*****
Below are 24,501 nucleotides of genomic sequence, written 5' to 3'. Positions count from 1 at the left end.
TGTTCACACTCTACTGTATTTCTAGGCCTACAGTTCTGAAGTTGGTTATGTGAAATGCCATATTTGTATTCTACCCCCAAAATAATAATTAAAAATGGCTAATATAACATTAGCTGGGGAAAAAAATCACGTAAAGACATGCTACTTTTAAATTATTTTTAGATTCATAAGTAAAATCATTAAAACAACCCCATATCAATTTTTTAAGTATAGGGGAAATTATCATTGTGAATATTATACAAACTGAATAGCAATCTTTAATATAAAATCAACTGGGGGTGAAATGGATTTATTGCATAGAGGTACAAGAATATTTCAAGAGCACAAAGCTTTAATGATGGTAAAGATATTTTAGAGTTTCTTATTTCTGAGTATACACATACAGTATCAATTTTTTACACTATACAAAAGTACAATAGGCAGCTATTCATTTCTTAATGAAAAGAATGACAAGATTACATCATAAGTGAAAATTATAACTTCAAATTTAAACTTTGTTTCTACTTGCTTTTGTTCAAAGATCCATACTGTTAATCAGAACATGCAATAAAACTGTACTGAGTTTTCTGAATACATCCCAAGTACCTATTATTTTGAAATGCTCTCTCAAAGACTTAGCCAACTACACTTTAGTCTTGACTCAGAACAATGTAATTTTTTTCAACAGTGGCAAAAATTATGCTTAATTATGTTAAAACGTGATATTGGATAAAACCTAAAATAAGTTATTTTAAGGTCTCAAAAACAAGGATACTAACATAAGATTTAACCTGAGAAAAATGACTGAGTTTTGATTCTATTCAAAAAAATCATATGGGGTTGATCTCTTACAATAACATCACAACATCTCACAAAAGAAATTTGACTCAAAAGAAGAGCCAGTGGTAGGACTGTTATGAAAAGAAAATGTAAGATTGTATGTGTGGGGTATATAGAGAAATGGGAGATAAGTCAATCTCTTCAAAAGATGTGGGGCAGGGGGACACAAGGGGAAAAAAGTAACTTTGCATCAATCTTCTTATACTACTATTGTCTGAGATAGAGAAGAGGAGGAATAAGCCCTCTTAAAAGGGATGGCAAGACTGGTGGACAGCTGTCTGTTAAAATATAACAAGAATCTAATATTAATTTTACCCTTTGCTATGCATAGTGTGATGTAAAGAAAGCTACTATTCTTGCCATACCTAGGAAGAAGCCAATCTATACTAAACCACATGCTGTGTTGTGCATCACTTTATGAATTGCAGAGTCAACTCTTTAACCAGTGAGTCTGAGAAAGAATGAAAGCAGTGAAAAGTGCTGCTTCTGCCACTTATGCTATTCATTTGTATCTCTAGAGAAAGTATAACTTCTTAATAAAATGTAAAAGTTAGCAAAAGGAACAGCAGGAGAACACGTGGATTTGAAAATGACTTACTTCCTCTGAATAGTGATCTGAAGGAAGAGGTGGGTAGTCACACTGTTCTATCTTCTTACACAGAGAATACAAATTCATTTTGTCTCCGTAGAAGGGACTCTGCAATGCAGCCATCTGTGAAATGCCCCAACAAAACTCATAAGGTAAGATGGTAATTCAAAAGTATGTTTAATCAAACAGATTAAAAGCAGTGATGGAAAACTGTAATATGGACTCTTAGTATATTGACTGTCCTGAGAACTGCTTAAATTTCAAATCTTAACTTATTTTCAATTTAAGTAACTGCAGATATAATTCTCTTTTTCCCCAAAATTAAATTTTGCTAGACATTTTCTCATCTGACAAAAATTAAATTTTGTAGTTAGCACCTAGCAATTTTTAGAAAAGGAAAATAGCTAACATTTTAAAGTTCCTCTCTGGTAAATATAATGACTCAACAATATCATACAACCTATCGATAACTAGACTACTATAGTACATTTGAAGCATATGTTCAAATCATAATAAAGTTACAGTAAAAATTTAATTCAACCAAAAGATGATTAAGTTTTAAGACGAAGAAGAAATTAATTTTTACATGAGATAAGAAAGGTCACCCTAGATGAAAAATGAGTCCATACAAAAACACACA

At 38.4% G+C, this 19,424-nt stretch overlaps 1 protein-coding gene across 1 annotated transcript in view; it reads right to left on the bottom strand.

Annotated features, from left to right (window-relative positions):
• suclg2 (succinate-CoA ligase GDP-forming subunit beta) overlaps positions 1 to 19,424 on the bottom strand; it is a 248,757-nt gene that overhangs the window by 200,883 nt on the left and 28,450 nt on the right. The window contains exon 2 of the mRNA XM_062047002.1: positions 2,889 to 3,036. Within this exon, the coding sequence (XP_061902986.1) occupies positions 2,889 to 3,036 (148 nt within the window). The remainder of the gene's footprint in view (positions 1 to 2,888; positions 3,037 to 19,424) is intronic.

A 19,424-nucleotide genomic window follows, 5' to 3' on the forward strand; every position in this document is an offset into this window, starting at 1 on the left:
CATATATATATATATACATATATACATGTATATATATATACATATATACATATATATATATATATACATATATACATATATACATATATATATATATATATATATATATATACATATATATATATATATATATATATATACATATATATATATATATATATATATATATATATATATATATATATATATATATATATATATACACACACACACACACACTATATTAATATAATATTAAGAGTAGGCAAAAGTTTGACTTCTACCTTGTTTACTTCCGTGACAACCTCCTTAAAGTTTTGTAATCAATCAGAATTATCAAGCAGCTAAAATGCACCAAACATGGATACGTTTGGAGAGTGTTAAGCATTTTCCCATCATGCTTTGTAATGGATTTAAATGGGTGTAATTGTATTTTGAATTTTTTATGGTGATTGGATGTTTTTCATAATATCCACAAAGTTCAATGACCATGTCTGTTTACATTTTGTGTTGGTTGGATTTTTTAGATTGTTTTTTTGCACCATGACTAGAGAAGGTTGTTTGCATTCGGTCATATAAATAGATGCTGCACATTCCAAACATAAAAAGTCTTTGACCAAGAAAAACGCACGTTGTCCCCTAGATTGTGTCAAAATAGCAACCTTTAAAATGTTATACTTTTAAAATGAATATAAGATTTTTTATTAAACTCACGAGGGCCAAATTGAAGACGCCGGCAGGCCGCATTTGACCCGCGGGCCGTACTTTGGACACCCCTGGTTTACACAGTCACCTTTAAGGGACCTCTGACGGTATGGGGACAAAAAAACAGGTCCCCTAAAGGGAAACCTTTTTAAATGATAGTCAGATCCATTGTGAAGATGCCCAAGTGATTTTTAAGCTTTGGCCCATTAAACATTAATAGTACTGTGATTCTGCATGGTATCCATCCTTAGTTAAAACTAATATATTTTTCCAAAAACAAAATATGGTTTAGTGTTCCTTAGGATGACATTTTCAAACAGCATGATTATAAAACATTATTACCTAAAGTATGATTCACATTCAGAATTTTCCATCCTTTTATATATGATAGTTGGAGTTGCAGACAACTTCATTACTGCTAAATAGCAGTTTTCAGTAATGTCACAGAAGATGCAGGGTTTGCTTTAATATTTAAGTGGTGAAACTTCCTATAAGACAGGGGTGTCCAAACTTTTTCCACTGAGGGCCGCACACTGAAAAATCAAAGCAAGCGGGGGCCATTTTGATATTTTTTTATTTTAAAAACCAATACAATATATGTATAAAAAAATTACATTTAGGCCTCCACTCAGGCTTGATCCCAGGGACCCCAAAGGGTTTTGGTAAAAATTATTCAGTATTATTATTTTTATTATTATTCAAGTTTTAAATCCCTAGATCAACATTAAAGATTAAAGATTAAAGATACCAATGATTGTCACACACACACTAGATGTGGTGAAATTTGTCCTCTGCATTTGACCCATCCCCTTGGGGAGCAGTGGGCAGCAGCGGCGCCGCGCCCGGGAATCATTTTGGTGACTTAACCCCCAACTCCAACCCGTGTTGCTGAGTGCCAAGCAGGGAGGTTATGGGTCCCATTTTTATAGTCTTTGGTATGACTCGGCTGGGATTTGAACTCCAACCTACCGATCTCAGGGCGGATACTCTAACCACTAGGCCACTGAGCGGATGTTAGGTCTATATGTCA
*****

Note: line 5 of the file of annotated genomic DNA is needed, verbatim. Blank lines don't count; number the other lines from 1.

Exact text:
• suclg2 (succinate-CoA ligase GDP-forming subunit beta) overlaps positions 1 to 19,424 on the bottom strand; it is a 248,757-nt gene that overhangs the window by 200,883 nt on the left and 28,450 nt on the right. The window contains exon 2 of the mRNA XM_062047002.1: positions 2,889 to 3,036. Within this exon, the coding sequence (XP_061902986.1) occupies positions 2,889 to 3,036 (148 nt within the window). The remainder of the gene's footprint in view (positions 1 to 2,888; positions 3,037 to 19,424) is intronic.